As we get closer to the end of the season you will probably see more and more stories about the NHL Draft Lottery. Since it’s the thing that happens between the end of the regular season and the start of the playoffs, this really isn’t surprising. And when I gaze into my crystal ball I see a great number of these stories having a common theme: that tanking must be eliminated and teams shouldn’t be allowed to win the lottery multiple times like the Oilers have.
A quick look at today’s standings show the Oilers, once again, near the very bottom, currently in 28th place overall. With a number of teams bunched at the bottom of the standings - the 29th place Jets and 23rd place Canucks are separated by just five points - there is no guarantee that the Oilers will remain in the bottom three when the season comes to an end, but if they do it will be the sixth time in seven seasons that the Oilers will have finished in the bottom 10% of the league; 2012/13 being the Oilers time they managed to climb a little higher in the standings, getting all the way to 25th overall.
And finishing last, or at least near the bottom of the standings, has been very good to the Oilers as it’s resulted in four draft lottery wins in the last six seasons. Lottery wins that allowed the team to draft Taylor Hall, Ryan Nugent-Hopkins, Nail Yakupov, and Connor McDavid. The Oilers are so good at the lottery that they’ve actually won it four different ways - by winning the lottery from 30th place, by finishing last and losing the lottery but retaining the first overall pick, by winning from 29th place, and by winning from 28th place. At this point it almost seems as if the Oilers are winning draft lotteries just because they can.
For the fans in Edmonton, the team’s draft lottery dynasty has been a lot of fun (it’s just about the only thing that been any fun when it comes to the Oilers) but the fans of other teams, and managers as well (ESPN Insider access required, sorry if you're cheap), are beginning to feel frustrated by being left out of all the fun. And so calls to again overhaul the lottery format in order to limit the number of times a team can win the lottery have gotten louder. If (when) the Oilers win the again lottery this season those calls should be expected to get even louder. You may or may not be able to hear these calls over my non-stop laughter and the crying of Leafs fans, but they’ll be there.
All joking aside, I appreciate the complaints about the Oilers winning the lottery over and over and over again, but I feel like the complaints miss two important things. First, we’re talking about random chance. Football games start with a coin toss, if every coin toss for two weeks came up heads, would that system be broken? And in a way that's what has happened here, the coin just keeps coming up Oilers. The NHL has already adjusted the format or the odds three times during the Oilers draft lottery dynasty to try and prevent teams from being intentionally bad and trying to win the lottery - in 2010 the Oilers had a 48.2% chance of selecting first overall and could pick no lower than second, this year the 30th place team will have a 47.5% chance of picking fourth - but the Oilers keep beating the odds. Sometimes it happens, it's doesn't mean that there is a problem.
Which bring me to my second point, a much more depressing point. The Oilers haven’t been trying to be bad enough to finish last and win the lottery for a while; they just suck. In 2010/11 the Oilers were built to finish last and secure another high draft pick. This was the high water mark for Steve Tambellini as a General Manager; the team did exactly what he wanted them to do and that was finish dead last. In the years since that though, the Oilers have been trying to turn to the corner but the ship has remained anchored to shore. Poor scouting, both amateur and pro, poor cap management, and lousy luck when it comes to injuries have all combined to bring the Oilers rebuild to a grinding halt.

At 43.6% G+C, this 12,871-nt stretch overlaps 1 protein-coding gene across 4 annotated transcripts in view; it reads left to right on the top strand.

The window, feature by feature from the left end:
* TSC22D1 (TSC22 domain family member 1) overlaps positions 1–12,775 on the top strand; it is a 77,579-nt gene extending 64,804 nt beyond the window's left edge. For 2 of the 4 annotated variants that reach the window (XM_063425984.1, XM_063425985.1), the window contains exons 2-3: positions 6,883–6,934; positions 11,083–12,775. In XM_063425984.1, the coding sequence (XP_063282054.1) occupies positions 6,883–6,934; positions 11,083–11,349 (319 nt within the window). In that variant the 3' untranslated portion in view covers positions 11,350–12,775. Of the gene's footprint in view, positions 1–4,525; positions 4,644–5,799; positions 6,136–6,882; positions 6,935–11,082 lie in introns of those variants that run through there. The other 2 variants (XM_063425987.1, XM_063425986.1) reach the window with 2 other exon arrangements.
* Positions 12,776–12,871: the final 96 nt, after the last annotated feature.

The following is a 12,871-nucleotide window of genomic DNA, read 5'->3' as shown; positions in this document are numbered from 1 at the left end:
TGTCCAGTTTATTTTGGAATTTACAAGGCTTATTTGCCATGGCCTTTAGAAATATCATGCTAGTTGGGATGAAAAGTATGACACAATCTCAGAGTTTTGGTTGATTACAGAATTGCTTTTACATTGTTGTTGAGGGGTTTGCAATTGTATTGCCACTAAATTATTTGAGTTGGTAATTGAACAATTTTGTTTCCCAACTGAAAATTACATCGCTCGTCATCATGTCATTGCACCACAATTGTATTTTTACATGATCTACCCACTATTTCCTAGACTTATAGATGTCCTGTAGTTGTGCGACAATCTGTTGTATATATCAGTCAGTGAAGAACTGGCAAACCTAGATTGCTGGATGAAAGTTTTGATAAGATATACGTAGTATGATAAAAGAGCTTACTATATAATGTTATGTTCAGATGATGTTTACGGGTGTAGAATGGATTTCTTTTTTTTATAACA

If you want to argue that another first overall pick won’t help the Oilers, I won’t disagree. But not allowing them to pick first doesn’t make them a better team either. A change to the draft lottery format that I’ve seen suggested a number of times is that teams that picks in the top three two years in a row be allowed to pick inside the top five the following year. Go back to the summer of 2011, the Oilers have drafted Hall and Nugent-Hopkins and can pick no higher than sixth the next year, would they have done anything differently? I’d have a tough time arguing that they would have. Again, the problem isn’t the draft; it’s that the Oilers suck.
If it was up to me, with a salary cap in place, I’d get rid of both the draft and entry level contracts, and I’d let the market figure it out. If a team wants to spend $10M a season on kid coming out of junior, good for them, that’s $10M they’re not spending somewhere else. If that’s too extreme for you or you just really like the draft, then I’d be happy to settle for throwing the names of all 14 non-playoff teams into a hat and figuring out the draft order that way. Your choice, I’m flexible.
Neither will happen though because the NHL likes parity, it’s good for the bottom line, and the draft is a way to make that happen, by distributing talent to the teams that need it the most, the teams at the bottom of the standings. Being intentionally bad like the Oilers were (along with the Sabres, Leafs, and a few others) will never sit well with me but it’s an unavoidable by-product of a system that awards talent based on league standings. The league has taken steps to try to prevent teams from tanking, and that’s a good thing. Expecting them to also be concerned about a coin coming up heads a bunch of times in a row is probably a little much though.